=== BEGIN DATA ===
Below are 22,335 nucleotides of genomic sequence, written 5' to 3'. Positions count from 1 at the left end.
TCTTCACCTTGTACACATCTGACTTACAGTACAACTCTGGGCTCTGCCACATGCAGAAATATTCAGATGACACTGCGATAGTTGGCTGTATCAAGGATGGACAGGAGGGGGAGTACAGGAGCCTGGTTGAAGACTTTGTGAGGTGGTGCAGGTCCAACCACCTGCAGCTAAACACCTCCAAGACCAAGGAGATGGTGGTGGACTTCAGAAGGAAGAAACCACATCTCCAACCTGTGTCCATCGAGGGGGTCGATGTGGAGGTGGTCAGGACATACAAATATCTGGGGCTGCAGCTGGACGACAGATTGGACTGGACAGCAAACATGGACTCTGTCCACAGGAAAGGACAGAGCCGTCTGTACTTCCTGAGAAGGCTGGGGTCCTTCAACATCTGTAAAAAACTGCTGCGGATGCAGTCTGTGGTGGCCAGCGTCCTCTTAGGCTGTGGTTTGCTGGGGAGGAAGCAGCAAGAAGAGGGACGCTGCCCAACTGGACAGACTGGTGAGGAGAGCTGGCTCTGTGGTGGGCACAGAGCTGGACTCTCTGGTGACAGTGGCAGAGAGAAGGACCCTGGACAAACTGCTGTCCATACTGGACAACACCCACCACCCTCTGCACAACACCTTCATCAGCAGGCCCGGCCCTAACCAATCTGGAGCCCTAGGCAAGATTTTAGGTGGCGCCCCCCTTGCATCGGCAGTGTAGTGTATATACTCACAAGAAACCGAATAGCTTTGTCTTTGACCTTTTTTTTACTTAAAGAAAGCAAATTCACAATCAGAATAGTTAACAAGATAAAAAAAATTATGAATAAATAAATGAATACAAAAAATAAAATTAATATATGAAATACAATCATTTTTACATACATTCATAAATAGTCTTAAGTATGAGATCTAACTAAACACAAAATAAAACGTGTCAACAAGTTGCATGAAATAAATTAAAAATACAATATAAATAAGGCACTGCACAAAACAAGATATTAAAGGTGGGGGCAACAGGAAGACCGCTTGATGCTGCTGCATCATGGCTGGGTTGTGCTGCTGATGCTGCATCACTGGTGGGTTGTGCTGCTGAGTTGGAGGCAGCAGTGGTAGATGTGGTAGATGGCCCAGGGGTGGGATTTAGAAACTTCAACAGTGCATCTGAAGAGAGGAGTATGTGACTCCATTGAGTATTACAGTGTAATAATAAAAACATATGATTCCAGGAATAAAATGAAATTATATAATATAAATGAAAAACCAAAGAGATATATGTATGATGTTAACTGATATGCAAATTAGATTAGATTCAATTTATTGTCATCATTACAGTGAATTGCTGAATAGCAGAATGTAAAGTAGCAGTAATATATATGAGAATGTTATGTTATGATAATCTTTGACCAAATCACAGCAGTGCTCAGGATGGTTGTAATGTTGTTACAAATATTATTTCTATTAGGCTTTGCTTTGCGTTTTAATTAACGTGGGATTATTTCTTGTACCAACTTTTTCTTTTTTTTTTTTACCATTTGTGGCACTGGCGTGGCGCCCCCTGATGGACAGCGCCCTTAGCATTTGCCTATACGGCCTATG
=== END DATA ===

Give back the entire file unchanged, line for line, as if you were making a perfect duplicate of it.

Below are 22,335 nucleotides of genomic sequence, written 5' to 3'. Positions count from 1 at the left end.
TCTTCACCTTGTACACATCTGACTTACAGTACAACTCTGGGCTCTGCCACATGCAGAAATATTCAGATGACACTGCGATAGTTGGCTGTATCAAGGATGGACAGGAGGGGGAGTACAGGAGCCTGGTTGAAGACTTTGTGAGGTGGTGCAGGTCCAACCACCTGCAGCTAAACACCTCCAAGACCAAGGAGATGGTGGTGGACTTCAGAAGGAAGAAACCACATCTCCAACCTGTGTCCATCGAGGGGGTCGATGTGGAGGTGGTCAGGACATACAAATATCTGGGGCTGCAGCTGGACGACAGATTGGACTGGACAGCAAACATGGACTCTGTCCACAGGAAAGGACAGAGCCGTCTGTACTTCCTGAGAAGGCTGGGGTCCTTCAACATCTGTAAAAAACTGCTGCGGATGCAGTCTGTGGTGGCCAGCGTCCTCTTAGGCTGTGGTTTGCTGGGGAGGAAGCAGCAAGAAGAGGGACGCTGCCCAACTGGACAGACTGGTGAGGAGAGCTGGCTCTGTGGTGGGCACAGAGCTGGACTCTCTGGTGACAGTGGCAGAGAGAAGGACCCTGGACAAACTGCTGTCCATACTGGACAACACCCACCACCCTCTGCACAACACCTTCATCAGCAGGCCCGGCCCTAACCAATCTGGAGCCCTAGGCAAGATTTTAGGTGGCGCCCCCCTTGCATCGGCAGTGTAGTGTATATACTCACAAGAAACCGAATAGCTTTGTCTTTGACCTTTTTTTTACTTAAAGAAAGCAAATTCACAATCAGAATAGTTAACAAGATAAAAAAAATTATGAATAAATAAATGAATACAAAAAATAAAATTAATATATGAAATACAATCATTTTTACATACATTCATAAATAGTCTTAAGTATGAGATCTAACTAAACACAAAATAAAACGTGTCAACAAGTTGCATGAAATAAATTAAAAATACAATATAAATAAGGCACTGCACAAAACAAGATATTAAAGGTGGGGGCAACAGGAAGACCGCTTGATGCTGCTGCATCATGGCTGGGTTGTGCTGCTGATGCTGCATCACTGGTGGGTTGTGCTGCTGAGTTGGAGGCAGCAGTGGTAGATGTGGTAGATGGCCCAGGGGTGGGATTTAGAAACTTCAACAGTGCATCTGAAGAGAGGAGTATGTGACTCCATTGAGTATTACAGTGTAATAATAAAAACATATGATTCCAGGAATAAAATGAAATTATATAATATAAATGAAAAACCAAAGAGATATATGTATGATGTTAACTGATATGCAAATTAGATTAGATTCAATTTATTGTCATCATTACAGTGAATTGCTGAATAGCAGAATGTAAAGTAGCAGTAATATATATGAGAATGTTATGTTATGATAATCTTTGACCAAATCACAGCAGTGCTCAGGATGGTTGTAATGTTGTTACAAATATTATTTCTATTAGGCTTTGCTTTGCGTTTTAATTAACGTGGGATTATTTCTTGTACCAACTTTTTCTTTTTTTTTTTTACCATTTGTGGCACTGGCGTGGCGCCCCCTGATGGACAGCGCCCTTAGCATTTGCCTATACGGCCTATG